Skip to:

Do Half Of New Teachers Leave The Profession Within Five Years?

Comments

Book Excerpt (parent accountability) Battlegrounds: America's War in Education and Finance: A View From The Front Lines! Next, I wish to speak about the relationship between parents and teachers. In my humble opinion, in order for student achievement to function at the optimal level, parental involvement must take place! Students across America perform at their highest level when parents offer their encouragement, love and support for any and all educational activities that students of the modern world will encounter. Let me be clear: all parents must be involved in the educational careers of their children. I will state specific ways in which parents must be involved in order to ensure success: A) Parents should know how to support their children’s learning. In order to learn their children’s learning styles, parents must make school personnel partners instead of adversaries. B) Parents must ensure that the skills learned in a classroom setting are practiced and mastered in the home. C) Parents must ensure that all assignments and projects are completed. D) Parents must provide any and all educational materials that are necessary for the success of a child. Skills that are a requirement of the modern world aren’t going to just magically materialize. If parents do not take a personal stake in what is occurring educationally, how can parents expect to achieve results? The various publications that I have read in my career as an educator, have reiterated the belief that parent teacher communication is of the highest importance if children are going to succeed in the classroom. According to Moore, Kenneth D. (1995) (Classroom Teaching Skills) effective parent communication is essential to teaching and learning. Teachers often make parental contact at the beginning of the school year. I feel that parents in urban situations sabotage their child’s educational experience out of jealousy or just plain apathy. However, most parents are often too busy with daily responsibilities of work in addition to managing the needs of multiple siblings. Furthermore, some parents have a negative attitude toward education in general that interferes with the learning process. I admit that it is a burden for parents to consistently call teachers and inquire about the progress of their child when they have numerous priorities that require their attention. However, I must make this statement and place it in high emphasis: parents have had sexual intercourse which resulted in the creation of a life.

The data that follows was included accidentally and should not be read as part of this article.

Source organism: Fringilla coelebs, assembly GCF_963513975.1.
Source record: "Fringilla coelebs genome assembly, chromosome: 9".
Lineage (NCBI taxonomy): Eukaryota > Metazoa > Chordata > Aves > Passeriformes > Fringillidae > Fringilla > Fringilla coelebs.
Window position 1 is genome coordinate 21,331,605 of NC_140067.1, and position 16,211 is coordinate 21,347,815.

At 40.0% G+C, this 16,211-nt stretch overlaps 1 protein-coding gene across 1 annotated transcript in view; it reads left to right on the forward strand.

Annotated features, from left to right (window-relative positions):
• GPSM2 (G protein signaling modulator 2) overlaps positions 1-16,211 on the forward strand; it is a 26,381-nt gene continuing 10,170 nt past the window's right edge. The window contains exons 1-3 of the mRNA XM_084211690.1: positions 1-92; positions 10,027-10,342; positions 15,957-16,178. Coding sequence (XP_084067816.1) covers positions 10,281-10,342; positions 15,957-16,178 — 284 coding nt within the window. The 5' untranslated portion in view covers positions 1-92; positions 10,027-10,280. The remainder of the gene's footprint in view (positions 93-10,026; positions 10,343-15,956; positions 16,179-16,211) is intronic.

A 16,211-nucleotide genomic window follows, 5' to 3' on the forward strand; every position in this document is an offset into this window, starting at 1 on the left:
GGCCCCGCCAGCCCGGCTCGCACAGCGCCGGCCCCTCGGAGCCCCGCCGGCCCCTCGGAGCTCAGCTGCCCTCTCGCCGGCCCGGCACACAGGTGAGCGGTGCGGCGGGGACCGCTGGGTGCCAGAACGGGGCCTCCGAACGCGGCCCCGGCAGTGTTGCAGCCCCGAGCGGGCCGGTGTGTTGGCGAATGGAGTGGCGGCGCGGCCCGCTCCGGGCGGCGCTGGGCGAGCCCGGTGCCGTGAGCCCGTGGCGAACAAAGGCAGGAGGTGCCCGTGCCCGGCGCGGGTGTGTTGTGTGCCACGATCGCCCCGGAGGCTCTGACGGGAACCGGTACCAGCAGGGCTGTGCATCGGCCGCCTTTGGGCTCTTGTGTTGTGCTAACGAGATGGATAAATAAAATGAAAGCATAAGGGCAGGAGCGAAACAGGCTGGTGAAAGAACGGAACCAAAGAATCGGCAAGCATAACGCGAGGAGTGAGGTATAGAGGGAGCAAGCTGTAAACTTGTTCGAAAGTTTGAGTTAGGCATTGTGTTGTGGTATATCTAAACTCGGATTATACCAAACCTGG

Stuart, All three of those issues are addressed in the post, and they all require longitudinal survey data (not administrative data, such as payrolls). The analyses of SASS/TFS data discussed in this post can account for #2 and #3. The first one, on the other hand, is theoretically impossible to rule out unless you have data that follow respondents over the course of their entire working life. The best one can do is assume that most returners do so within a certain time period after leaving. One year (e.g., SASS/TFS) is too short, but I think five years is a decent interval, and so the new NCES beginning teacher survey should largely do the trick on all three fronts. Unfortunately, we'll all have to wait three years, after the final wave. MD

I'd like to see a figure that convincingly took into account: 1) teachers who take time off (to have kids or to do whatever) and then return later; 2) teachers who transfer to another school, including in other districts or states; and 3) teachers who move into administrative jobs or some job that isn't technically a classroom teacher (literacy coach, etc.). All of those are things that we want teachers to be able to do, if they like.

<i>The analyses of SASS/TFS data discussed in this post can account for #2 and #3. </i> I'm especially interested in 3. If a teacher becomes a literacy coach, let's say, how is that treated? And what is the percentage of teacher attrition that is accounted for by teachers who move to any other job within the school system?

DISCLAIMER

This web site and the information contained herein are provided as a service to those who are interested in the work of the Albert Shanker Institute (ASI). ASI makes no warranties, either express or implied, concerning the information contained on or linked from shankerblog.org. The visitor uses the information provided herein at his/her own risk. ASI, its officers, board members, agents, and employees specifically disclaim any and all liability from damages which may result from the utilization of the information provided herein. The content in the Shanker Blog may not necessarily reflect the views or official policy positions of ASI or any related entity or organization.